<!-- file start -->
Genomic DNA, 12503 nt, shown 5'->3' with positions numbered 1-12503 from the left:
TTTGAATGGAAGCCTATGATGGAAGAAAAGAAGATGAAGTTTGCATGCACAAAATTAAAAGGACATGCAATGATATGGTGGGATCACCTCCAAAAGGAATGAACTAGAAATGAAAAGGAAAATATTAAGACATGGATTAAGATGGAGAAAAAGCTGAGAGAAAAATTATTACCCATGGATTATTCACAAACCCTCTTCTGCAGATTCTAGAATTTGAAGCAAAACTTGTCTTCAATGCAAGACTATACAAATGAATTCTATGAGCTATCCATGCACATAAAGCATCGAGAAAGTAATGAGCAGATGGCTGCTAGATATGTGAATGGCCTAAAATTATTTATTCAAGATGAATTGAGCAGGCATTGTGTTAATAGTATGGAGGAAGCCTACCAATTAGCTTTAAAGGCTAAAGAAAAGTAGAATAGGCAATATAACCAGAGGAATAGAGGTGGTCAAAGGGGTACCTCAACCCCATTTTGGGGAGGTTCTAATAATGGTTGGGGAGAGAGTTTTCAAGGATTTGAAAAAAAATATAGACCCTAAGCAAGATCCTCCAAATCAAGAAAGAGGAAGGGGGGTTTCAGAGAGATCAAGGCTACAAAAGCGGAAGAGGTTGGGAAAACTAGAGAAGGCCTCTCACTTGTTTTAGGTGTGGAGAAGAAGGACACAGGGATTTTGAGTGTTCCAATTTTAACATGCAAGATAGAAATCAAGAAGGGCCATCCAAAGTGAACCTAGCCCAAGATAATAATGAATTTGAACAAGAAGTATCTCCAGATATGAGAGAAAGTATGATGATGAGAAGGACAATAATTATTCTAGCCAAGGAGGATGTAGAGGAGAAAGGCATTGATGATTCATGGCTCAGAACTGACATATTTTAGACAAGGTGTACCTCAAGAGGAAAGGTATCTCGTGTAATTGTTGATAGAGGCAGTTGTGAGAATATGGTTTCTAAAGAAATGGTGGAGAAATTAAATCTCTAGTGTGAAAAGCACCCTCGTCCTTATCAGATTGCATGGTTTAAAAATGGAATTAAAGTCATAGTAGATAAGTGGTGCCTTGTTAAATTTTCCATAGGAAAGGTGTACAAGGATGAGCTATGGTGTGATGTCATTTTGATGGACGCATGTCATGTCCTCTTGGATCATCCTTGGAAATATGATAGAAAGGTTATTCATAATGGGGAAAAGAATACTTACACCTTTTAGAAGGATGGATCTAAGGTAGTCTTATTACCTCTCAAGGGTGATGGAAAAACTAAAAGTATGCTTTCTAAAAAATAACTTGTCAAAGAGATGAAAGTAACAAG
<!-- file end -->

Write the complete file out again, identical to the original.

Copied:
Genomic DNA, 12503 nt, shown 5'->3' with positions numbered 1-12503 from the left:
TTTGAATGGAAGCCTATGATGGAAGAAAAGAAGATGAAGTTTGCATGCACAAAATTAAAAGGACATGCAATGATATGGTGGGATCACCTCCAAAAGGAATGAACTAGAAATGAAAAGGAAAATATTAAGACATGGATTAAGATGGAGAAAAAGCTGAGAGAAAAATTATTACCCATGGATTATTCACAAACCCTCTTCTGCAGATTCTAGAATTTGAAGCAAAACTTGTCTTCAATGCAAGACTATACAAATGAATTCTATGAGCTATCCATGCACATAAAGCATCGAGAAAGTAATGAGCAGATGGCTGCTAGATATGTGAATGGCCTAAAATTATTTATTCAAGATGAATTGAGCAGGCATTGTGTTAATAGTATGGAGGAAGCCTACCAATTAGCTTTAAAGGCTAAAGAAAAGTAGAATAGGCAATATAACCAGAGGAATAGAGGTGGTCAAAGGGGTACCTCAACCCCATTTTGGGGAGGTTCTAATAATGGTTGGGGAGAGAGTTTTCAAGGATTTGAAAAAAAATATAGACCCTAAGCAAGATCCTCCAAATCAAGAAAGAGGAAGGGGGGTTTCAGAGAGATCAAGGCTACAAAAGCGGAAGAGGTTGGGAAAACTAGAGAAGGCCTCTCACTTGTTTTAGGTGTGGAGAAGAAGGACACAGGGATTTTGAGTGTTCCAATTTTAACATGCAAGATAGAAATCAAGAAGGGCCATCCAAAGTGAACCTAGCCCAAGATAATAATGAATTTGAACAAGAAGTATCTCCAGATATGAGAGAAAGTATGATGATGAGAAGGACAATAATTATTCTAGCCAAGGAGGATGTAGAGGAGAAAGGCATTGATGATTCATGGCTCAGAACTGACATATTTTAGACAAGGTGTACCTCAAGAGGAAAGGTATCTCGTGTAATTGTTGATAGAGGCAGTTGTGAGAATATGGTTTCTAAAGAAATGGTGGAGAAATTAAATCTCTAGTGTGAAAAGCACCCTCGTCCTTATCAGATTGCATGGTTTAAAAATGGAATTAAAGTCATAGTAGATAAGTGGTGCCTTGTTAAATTTTCCATAGGAAAGGTGTACAAGGATGAGCTATGGTGTGATGTCATTTTGATGGACGCATGTCATGTCCTCTTGGATCATCCTTGGAAATATGATAGAAAGGTTATTCATAATGGGGAAAAGAATACTTACACCTTTTAGAAGGATGGATCTAAGGTAGTCTTATTACCTCTCAAGGGTGATGGAAAAACTAAAAGTATGCTTTCTAAAAAATAACTTGTCAAAGAGATGAAAGTAACAAG